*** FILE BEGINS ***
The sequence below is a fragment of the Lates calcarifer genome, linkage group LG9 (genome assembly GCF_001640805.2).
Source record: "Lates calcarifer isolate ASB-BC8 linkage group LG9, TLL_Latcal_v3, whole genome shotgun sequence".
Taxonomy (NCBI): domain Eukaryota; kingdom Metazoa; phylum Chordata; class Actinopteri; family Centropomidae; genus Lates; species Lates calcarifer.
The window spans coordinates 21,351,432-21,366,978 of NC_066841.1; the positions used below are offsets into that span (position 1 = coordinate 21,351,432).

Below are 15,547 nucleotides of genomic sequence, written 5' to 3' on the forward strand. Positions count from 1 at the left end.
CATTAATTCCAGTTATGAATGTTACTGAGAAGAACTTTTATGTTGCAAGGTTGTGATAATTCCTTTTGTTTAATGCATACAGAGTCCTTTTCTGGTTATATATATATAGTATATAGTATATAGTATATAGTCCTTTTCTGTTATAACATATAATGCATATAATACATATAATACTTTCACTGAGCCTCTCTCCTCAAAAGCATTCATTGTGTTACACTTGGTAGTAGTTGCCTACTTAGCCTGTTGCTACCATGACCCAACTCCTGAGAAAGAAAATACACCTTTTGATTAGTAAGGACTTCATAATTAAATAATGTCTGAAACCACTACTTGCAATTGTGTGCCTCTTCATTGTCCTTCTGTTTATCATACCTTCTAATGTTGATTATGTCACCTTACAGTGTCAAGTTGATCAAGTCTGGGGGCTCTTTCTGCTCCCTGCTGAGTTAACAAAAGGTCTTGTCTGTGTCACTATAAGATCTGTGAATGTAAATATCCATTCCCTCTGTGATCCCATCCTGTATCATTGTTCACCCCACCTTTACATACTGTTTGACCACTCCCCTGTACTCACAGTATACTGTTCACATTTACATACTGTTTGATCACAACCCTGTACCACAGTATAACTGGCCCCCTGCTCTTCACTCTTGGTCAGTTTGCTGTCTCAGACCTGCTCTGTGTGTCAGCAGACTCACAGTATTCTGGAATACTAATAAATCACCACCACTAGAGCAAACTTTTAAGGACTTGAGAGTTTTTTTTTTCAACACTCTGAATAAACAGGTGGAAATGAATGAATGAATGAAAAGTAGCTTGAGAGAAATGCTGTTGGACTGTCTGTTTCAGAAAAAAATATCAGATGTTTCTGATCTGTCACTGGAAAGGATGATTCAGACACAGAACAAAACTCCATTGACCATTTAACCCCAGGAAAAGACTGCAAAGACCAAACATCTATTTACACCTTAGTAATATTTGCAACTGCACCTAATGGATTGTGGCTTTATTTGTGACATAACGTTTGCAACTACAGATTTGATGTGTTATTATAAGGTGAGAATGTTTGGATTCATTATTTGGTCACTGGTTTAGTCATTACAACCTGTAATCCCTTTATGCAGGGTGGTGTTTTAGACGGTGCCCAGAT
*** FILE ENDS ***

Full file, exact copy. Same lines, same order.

The sequence below is a fragment of the Lates calcarifer genome, linkage group LG9 (genome assembly GCF_001640805.2).
Source record: "Lates calcarifer isolate ASB-BC8 linkage group LG9, TLL_Latcal_v3, whole genome shotgun sequence".
Taxonomy (NCBI): domain Eukaryota; kingdom Metazoa; phylum Chordata; class Actinopteri; family Centropomidae; genus Lates; species Lates calcarifer.
The window spans coordinates 21,351,432-21,366,978 of NC_066841.1; the positions used below are offsets into that span (position 1 = coordinate 21,351,432).

Below are 15,547 nucleotides of genomic sequence, written 5' to 3' on the forward strand. Positions count from 1 at the left end.
CATTAATTCCAGTTATGAATGTTACTGAGAAGAACTTTTATGTTGCAAGGTTGTGATAATTCCTTTTGTTTAATGCATACAGAGTCCTTTTCTGGTTATATATATATAGTATATAGTATATAGTATATAGTCCTTTTCTGTTATAACATATAATGCATATAATACATATAATACTTTCACTGAGCCTCTCTCCTCAAAAGCATTCATTGTGTTACACTTGGTAGTAGTTGCCTACTTAGCCTGTTGCTACCATGACCCAACTCCTGAGAAAGAAAATACACCTTTTGATTAGTAAGGACTTCATAATTAAATAATGTCTGAAACCACTACTTGCAATTGTGTGCCTCTTCATTGTCCTTCTGTTTATCATACCTTCTAATGTTGATTATGTCACCTTACAGTGTCAAGTTGATCAAGTCTGGGGGCTCTTTCTGCTCCCTGCTGAGTTAACAAAAGGTCTTGTCTGTGTCACTATAAGATCTGTGAATGTAAATATCCATTCCCTCTGTGATCCCATCCTGTATCATTGTTCACCCCACCTTTACATACTGTTTGACCACTCCCCTGTACTCACAGTATACTGTTCACATTTACATACTGTTTGATCACAACCCTGTACCACAGTATAACTGGCCCCCTGCTCTTCACTCTTGGTCAGTTTGCTGTCTCAGACCTGCTCTGTGTGTCAGCAGACTCACAGTATTCTGGAATACTAATAAATCACCACCACTAGAGCAAACTTTTAAGGACTTGAGAGTTTTTTTTTTCAACACTCTGAATAAACAGGTGGAAATGAATGAATGAATGAAAAGTAGCTTGAGAGAAATGCTGTTGGACTGTCTGTTTCAGAAAAAAATATCAGATGTTTCTGATCTGTCACTGGAAAGGATGATTCAGACACAGAACAAAACTCCATTGACCATTTAACCCCAGGAAAAGACTGCAAAGACCAAACATCTATTTACACCTTAGTAATATTTGCAACTGCACCTAATGGATTGTGGCTTTATTTGTGACATAACGTTTGCAACTACAGATTTGATGTGTTATTATAAGGTGAGAATGTTTGGATTCATTATTTGGTCACTGGTTTAGTCATTACAACCTGTAATCCCTTTATGCAGGGTGGTGTTTTAGACGGTGCCCAGAT